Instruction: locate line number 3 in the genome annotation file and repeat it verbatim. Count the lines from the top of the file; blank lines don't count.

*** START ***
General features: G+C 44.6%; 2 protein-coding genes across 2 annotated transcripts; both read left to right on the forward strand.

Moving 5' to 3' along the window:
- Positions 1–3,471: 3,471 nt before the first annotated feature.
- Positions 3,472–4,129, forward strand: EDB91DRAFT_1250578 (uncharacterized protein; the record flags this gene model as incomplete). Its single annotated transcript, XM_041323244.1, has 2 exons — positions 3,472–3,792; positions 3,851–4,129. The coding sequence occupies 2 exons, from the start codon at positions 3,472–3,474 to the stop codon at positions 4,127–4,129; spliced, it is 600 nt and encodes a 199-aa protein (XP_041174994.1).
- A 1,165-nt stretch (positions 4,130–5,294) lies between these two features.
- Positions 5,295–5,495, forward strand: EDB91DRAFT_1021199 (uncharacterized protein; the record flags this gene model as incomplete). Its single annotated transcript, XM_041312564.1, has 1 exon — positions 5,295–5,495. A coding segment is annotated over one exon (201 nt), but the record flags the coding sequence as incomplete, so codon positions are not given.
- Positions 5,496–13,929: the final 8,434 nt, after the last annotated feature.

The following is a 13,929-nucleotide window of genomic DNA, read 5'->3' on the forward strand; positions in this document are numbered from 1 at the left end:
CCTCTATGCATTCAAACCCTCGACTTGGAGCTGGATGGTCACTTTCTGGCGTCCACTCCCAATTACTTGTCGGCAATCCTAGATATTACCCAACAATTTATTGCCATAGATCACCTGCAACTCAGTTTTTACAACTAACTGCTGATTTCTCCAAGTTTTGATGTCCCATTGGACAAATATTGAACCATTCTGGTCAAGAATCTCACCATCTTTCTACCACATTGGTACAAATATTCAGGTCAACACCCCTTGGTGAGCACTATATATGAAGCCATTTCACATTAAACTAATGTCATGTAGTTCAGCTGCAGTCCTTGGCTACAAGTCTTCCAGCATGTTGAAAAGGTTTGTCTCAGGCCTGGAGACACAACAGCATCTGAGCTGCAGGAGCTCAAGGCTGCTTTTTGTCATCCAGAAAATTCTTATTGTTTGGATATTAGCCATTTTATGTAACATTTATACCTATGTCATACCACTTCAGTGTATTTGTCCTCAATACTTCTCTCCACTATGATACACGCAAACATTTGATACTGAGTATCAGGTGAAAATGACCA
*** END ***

- Positions 1–3,471: 3,471 nt before the first annotated feature.